3. I do not think that Infosys' "holistic" compensation system is an appropriate means of motivation for sales people. That compensation system is designed for software engineers and other programmers. If you consider the hierarchy of human needs, sales people are driven by two particular types of needs -- one is money (status) and the other is achievement. The emotional aspect is intended to meet social needs, but the majority of sales people are individualists, as evidenced by their being drawn into a field where individual achievement is paramount. The average sales person is not attracted by jobs that meet their social needs -- that is something they can get outside of work. Programmers, conversely, are stereotyped as introverted people, for whom the social aspect of a job may actually be a valuable benefit.
Learning is another aspect of the motivation system that is inappropriate for sales people. Programmers have an aptitude for learning and probably enjoy it, and they have the high level of education to show for it. Sales people are less motivated by learning, unless the learning helps them sell more. Unlike with programmers, learning is less directly related to the job of a sales person.
This leaves the financial rewards system. At Infosys, this is said to "grow and erode" with the industry. Sales people understand if they make less when they sell less, but if commissions decrease during tough times, Infosys will lose good sales people. Infosys needs to maintain their sales commission rates going forward in order to continue to motivate their sales staff.
There is nothing in the existing motivation system to address the sales people's need for achievement. Non-financial rewards must be in place to recognize the achievements of sales people. This is particularly important in light of the added challenge they now face of opening up new markets for the company.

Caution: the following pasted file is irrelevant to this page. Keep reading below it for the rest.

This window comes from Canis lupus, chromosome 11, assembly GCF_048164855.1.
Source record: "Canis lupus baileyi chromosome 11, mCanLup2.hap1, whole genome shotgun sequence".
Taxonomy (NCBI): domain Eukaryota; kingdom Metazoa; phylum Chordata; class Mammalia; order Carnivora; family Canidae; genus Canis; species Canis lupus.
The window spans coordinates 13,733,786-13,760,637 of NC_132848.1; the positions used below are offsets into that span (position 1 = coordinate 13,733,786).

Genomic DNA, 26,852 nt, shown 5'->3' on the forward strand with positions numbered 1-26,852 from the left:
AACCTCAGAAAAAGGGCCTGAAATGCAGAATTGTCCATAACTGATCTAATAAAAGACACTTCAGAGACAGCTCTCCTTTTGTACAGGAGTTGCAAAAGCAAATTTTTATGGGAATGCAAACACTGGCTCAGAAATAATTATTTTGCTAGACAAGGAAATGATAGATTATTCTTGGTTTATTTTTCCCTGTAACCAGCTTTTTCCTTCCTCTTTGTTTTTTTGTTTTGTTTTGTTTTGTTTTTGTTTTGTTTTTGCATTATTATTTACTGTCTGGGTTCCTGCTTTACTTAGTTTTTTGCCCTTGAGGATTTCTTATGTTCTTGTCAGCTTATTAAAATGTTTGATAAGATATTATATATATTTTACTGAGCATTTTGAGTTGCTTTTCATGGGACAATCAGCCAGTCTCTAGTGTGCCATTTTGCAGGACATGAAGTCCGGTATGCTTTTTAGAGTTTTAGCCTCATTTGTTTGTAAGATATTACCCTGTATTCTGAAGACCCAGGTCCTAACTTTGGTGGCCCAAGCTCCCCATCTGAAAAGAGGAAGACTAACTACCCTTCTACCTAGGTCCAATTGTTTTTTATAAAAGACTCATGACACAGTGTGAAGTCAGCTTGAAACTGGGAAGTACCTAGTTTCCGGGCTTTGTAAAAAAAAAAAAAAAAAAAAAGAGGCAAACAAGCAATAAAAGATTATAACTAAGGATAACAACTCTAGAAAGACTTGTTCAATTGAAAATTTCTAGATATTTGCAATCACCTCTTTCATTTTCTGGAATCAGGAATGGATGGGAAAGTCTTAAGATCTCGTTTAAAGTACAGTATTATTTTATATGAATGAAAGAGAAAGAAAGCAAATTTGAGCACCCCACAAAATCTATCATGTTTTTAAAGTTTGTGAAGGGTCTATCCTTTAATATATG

4. At present, Infosys has a complicated sales organizational structure with product-based units and geographic "practice" units. With a product-based unit, the sales staff can focus on maximizing revenue for a specific product type. As Infosys moves from a one-product environment to a multi-product environment, the company will benefit more from having the different strategic business units. However, the downfall of this type of system has to this point been the overwhelming focus on the U.S. market. As the sales staff builds expertise in the U.S. market, they tend to ignore the potential in other markets.
The geographic units (practice units) have the benefit of focusing sales people on specific geographic markets. These units, however, will force the sales people to have expertise in all of the product offerings. This is becoming increasing different as Infosys expands its product line.
Typically, a geographic structure is developed as a response to market heterogeneity and complexity (Zoltners & Sinha, 2001). This mirrors the situation at Infosys. Going forward, the company should utilize the PU structure more than the SBU in its marketing organization. The company's customer base has high heterogeneity. Infosys is delivering products of increasing complexity. The company will still need to have sales people that specialize in high-end products, given their inherent complexity. However, the PU structure should supercede the SBU structure because of its ability to not only to drive greater international sales but also to respond to the needs of the diverse customer base.
The existing structure of nine SBUs was set up in part to build a larger leadership pipeline. However, it is likely overkill for the current business needs of Infosys. Essentially, such a structure was a luxury the company could afford as long as it was growing rapidly. With growth rates slowing, Infosys needs to adopt a more customer-centric focus to its strategic marketing organization. The SBU structure does not reflect the customized service that Infosys provides. Worse, it appears to focus sales efforts to the known quantity -- certain types of American companies. In order for Infosys to expand, either to new international markets or to new types of customers in the U.S., a geographic approach is preferred, rendering the current SBU structure inadequate.
Quelch, John. (2008). Marketing your way through a recession. Harvard Business School. Retrieved October 19, 2009 from http://hbswk.hbs.edu/item/5878.html
Zoltners, G. & Sinha, P. (2001). The complete guide to accelerating sales force performance. Amacom: